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I remember my dismay, when I first began teaching economics, how enthralled my colleagues (at least the liberal ones) were with Arthur Okun’s notion of the fundamental tradeoff between equality and efficiency (which they supplemented with John Rawls’s theory of justice). No critique of capitalism, no critique of political economy. They believed the democratic process would find the appropriate balance between market efficiencies and nonmarket interventions to create greater equality.

I was never happy with the idea of such a tradeoff (or, for that matter, with the veil of ignorance), because it was based on denying the fundamental injustice embedded in a capitalist economy—the appropriation and distribution of a surplus produced by the majority for the benefit of a tiny minority at the top. And no amount of celebrating the supposed efficiencies of capitalist markets (which, for the most part, were simply assumed) or tinkering with the distribution of income (with tax-based redistribution) was going to fix that.

But what strikes me now is ultimately how disastrous was the framework developed by Okun (and by Rawls), given what has happened to the distribution of income and wealth in the United States since then (since 1975, when Okun first published Equality and Efficiency: The Big Tradeoff and when the first revision of Rawls’s A Theory of Justice appeared).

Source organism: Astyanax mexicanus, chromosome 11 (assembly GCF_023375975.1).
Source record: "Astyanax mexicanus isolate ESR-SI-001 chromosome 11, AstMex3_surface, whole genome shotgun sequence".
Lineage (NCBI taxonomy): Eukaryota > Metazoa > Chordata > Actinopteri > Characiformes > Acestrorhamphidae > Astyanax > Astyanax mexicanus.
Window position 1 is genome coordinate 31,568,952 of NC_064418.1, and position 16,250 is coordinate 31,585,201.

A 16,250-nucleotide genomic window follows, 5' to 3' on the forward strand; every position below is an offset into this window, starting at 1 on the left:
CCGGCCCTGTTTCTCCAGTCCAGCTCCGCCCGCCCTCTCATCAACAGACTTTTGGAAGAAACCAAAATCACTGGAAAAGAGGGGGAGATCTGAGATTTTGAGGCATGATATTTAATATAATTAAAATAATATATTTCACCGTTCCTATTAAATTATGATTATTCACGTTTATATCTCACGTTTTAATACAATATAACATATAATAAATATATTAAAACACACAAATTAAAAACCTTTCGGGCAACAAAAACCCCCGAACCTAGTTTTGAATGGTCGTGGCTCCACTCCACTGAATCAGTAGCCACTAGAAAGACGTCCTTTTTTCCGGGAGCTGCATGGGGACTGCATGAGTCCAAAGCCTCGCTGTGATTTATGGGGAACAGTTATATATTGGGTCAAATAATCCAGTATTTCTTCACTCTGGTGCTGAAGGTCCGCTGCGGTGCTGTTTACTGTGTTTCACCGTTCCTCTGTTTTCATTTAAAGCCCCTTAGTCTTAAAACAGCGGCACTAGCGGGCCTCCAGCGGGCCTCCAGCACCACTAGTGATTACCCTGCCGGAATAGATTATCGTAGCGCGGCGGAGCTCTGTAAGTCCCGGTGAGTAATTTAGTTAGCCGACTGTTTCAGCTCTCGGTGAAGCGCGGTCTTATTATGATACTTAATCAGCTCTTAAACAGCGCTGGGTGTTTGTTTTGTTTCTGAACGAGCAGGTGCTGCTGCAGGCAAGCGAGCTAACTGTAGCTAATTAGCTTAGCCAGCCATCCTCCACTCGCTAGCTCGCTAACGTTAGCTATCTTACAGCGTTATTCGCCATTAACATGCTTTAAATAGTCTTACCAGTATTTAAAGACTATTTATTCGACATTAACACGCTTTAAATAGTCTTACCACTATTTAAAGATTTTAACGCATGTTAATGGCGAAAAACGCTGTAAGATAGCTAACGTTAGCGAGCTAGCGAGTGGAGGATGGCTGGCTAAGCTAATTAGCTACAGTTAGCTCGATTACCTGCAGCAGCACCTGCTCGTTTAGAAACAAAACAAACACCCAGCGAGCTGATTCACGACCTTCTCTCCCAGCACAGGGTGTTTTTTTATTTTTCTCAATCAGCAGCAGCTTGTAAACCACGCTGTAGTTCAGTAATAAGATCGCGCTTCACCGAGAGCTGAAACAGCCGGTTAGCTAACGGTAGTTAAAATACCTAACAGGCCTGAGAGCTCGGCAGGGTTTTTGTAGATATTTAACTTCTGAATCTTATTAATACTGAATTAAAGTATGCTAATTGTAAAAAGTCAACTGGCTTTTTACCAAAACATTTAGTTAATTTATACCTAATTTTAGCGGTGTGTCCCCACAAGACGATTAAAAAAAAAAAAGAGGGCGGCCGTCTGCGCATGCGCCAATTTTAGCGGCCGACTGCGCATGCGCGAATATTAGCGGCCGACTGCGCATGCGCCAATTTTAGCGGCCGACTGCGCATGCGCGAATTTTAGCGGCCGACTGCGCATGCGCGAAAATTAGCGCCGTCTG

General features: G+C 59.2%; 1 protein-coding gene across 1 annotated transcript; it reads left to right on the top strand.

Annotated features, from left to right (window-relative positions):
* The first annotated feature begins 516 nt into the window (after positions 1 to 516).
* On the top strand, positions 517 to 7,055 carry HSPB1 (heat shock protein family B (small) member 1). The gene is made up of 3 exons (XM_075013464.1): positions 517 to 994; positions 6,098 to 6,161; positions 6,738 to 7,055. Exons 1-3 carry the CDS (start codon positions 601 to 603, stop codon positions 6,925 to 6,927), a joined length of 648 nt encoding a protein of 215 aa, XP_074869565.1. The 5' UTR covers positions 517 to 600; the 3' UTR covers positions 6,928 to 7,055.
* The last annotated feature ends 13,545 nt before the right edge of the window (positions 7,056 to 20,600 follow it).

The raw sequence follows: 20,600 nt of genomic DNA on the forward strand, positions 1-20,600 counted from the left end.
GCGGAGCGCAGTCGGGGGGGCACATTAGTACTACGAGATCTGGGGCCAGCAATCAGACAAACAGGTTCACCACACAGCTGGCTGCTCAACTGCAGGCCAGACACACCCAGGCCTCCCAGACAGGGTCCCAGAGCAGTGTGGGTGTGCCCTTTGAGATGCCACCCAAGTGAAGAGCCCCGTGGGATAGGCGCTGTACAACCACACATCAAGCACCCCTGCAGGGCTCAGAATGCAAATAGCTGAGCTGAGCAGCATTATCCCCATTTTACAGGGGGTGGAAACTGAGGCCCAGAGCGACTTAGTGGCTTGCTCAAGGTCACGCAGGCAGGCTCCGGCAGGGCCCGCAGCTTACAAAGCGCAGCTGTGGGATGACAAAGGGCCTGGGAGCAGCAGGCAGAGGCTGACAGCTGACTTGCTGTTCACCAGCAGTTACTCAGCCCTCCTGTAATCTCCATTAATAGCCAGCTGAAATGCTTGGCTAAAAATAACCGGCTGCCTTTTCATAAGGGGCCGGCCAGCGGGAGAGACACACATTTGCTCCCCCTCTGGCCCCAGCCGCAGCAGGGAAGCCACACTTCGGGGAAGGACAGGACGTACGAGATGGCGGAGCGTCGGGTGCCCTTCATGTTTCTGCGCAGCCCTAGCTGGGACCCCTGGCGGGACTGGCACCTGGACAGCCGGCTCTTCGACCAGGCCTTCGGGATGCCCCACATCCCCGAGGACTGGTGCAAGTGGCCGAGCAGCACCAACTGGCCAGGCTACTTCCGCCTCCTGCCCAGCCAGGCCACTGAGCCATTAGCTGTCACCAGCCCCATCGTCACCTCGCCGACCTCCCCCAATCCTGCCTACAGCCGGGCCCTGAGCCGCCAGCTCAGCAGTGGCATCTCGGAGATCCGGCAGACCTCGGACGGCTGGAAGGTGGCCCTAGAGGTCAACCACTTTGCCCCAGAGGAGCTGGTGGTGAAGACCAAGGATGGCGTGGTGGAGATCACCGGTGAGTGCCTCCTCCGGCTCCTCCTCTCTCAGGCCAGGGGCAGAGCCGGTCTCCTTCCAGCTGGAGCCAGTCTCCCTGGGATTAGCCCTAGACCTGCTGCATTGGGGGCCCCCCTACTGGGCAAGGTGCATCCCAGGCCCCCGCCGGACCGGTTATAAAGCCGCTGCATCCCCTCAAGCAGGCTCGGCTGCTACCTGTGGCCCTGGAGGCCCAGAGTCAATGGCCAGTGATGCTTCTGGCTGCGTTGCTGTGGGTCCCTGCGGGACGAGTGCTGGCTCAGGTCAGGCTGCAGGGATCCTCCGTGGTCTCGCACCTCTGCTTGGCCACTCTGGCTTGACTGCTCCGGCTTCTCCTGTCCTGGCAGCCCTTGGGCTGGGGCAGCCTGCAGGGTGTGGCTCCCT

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Consider, for example, the distribution of income. In 1975, the top 1 percent managed to capture almost 9 percent of national income; by 2013, its share had risen to over 20 percent.

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A similarly dramatic change has occurred with the pay of top corporate executives. The CEO-to-worker compensation ratio has risen from 28 when Okun wrote to 296 today.

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And, of course, the distribution of wealth—which has always been more unequal than the distribution of income—has also worsened: according to Emmanuel Saez and Gabriel Zucman [pdf], the share of the top 0.1 percent rose from 7.6 percent in 1975 to 22 percent in 2012.

I have every reason, then, to be even more critical of Okun (and, for that matter, Rawls) today than I was then. The idea that there was a tradeoff between equality and efficiency (or, in Rawls’s case, the notion that those at the bottom might benefit from inequality), and that we shouldn’t veer too far in creating more equal economic outcomes in the name of efficiency (and of justice), steered us away from imagining and implementing policies and institutions that would have prevented the return to a more and more unequal distribution of income and wealth. As a society, we could have taken such measures but we didn’t.

In retrospect, Okun’s approach (and that of Rawls) was the problem, not the solution.